Victim named in book: ‘Night smells like rape’
Editor’s note: Kevin Coe has not been charged in the rape of Shelly Monahan. She did not identify Coe in a police lineup. Her comments are included here because she figures prominently in the book, “Son: A Psychopath and His Victims,” and because Monahan hopes she can be an inspiration to other victims of rape.
By Rick Bonino
As a radio disc jockey, she was known as “Sunshine Shelly,” bringing her faithful listeners a touch of “sunshine in the nighttime.”
On that night, Monahan was brutally beaten and raped as she walked to her car after another evening shift at a South Side radio station.
She was the only one who allowed Olsen to use her real name in the book. She hopes it will help others.
“People reading the book will say, ‘Hey, she made it through it.’” Monahan, now a popular weatherwoman on a Spokane television station, said in an interview.
“Some women have very serious psychological problems getting over rape,” she says. “They take it personally. They think there’s something wrong with them. But it’s not sex. It’s not making love. You’re the victim of a crime. …
“It’s a bummer. It’s a bad thing. It’s a tremendous invasion of privacy. But you can make it through it.”
It wasn’t easy for Monahan. The nightmares continued long after the rape. They started again about three weeks ago, she says, when she knew the book was coming out.
“It was really heavily on my mind,” she explains. “I had four or five good ones.”
The dreams take her back to a night that was the beginning of the end of her first marriage. Shortly after the rape, she and her husband broke up. “He said he could not handle the fact that somebody else had touched his property,” Monahan says.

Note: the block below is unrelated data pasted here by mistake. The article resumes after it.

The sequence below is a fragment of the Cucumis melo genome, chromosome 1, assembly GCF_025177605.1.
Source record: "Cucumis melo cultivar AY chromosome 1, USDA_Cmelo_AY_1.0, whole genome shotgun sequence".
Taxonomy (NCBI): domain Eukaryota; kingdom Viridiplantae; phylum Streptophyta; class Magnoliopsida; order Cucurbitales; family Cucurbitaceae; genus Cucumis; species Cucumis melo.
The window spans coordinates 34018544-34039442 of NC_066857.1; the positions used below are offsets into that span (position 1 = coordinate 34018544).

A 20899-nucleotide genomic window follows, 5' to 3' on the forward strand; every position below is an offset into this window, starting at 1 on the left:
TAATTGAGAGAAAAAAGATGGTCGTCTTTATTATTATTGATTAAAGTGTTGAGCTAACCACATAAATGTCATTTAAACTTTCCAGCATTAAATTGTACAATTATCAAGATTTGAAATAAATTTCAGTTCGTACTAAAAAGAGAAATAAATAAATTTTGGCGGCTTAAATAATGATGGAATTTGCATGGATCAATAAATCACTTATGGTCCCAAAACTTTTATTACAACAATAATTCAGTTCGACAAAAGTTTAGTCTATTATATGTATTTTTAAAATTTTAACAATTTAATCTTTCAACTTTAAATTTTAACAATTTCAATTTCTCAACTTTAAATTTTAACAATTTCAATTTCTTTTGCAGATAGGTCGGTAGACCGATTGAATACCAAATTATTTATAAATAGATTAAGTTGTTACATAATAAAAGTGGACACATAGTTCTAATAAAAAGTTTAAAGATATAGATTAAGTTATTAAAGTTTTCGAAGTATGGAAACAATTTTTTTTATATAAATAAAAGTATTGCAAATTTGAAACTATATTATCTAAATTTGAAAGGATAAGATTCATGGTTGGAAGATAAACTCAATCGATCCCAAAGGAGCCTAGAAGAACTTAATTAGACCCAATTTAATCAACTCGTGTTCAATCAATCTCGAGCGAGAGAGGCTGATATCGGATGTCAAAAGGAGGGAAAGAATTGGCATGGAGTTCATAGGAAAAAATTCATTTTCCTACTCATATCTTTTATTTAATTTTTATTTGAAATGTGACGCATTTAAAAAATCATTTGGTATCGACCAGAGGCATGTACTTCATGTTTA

But while she lost a husband, she found a friend – County Sheriff’s Sgt. Danny O’Dell, the detective who worked on the case.
“I mean this from the bottom of my heart,” Monahan says. “My husband left me at the time I needed him most. I would probably have had a nervous breakdown if Danny O’Dell hadn’t been there.”
Sometimes it was little things, like O’Dell calling Monahan’s woman landlord to escort her to her apartment after he drove her home the night of the rape. He knew she wouldn’t want a strange man walking her in.
“That’s why I get so upset with some of the women from NOW (the National Organization for Women) when they say the police aren’t sympathetic,” says Monahan. “Unless they’ve been raped themselves, they don’t know.”
With O’Dell’s help, she says, she started giving talks about rape at area schools and women’s groups. “It’s been great therapy for me,” she says.
“The biggest question I get is, ‘How do I know if I did the right thing (during a rape)?’ Do you fight? Do you talk or not? The police feel, if you make it out alive, you did the right thing.”
Her advice can be strong: “Women who go out jogging at night by themselves should be shot,” Monahan says, then catches herself. “I mean, if I had the time, I would stop every time I saw a girl out hitchhiking, out jogging by herself, and say, ‘Please, let me tell you a story. …’”
But the story doesn’t really have an end. Monahan never got a good look at her attacker’s face. Hypnosis didn’t help. She never picked anyone out of a police lineup, including Coe.
People interviewed by Olsen said that Coe, himself a former DJ, was intrigued by Shelly.
“Let me put it this way – I hope I was Coe,” Monahan says. “That way, I know he’s locked up.”
Whoever it was telephoned her a few weeks after the rape, threatening to kill her for gong to the police. “If it wasn’t Coe, I have to be scared again,” she says, “and I don’t want to be scared. I was scared for four years. …”
The smell of night was enough to do it. “Night does smell different from day, especially in the autumn,” Monahan says. “It probably sounds stupid to most people, but all I associate it with is that night.”
But with the help of her fiancée, a musical booking agent, she’s winning. First, she says, they would walk together at night in a nearby field. After a while, he could stay on the porch while she walked. Now, he can wait in the house – and she can breathe without fear.
“After four years,” she says, “I’m just getting to the point where I feel good again.”
Sunday, November 20, 1983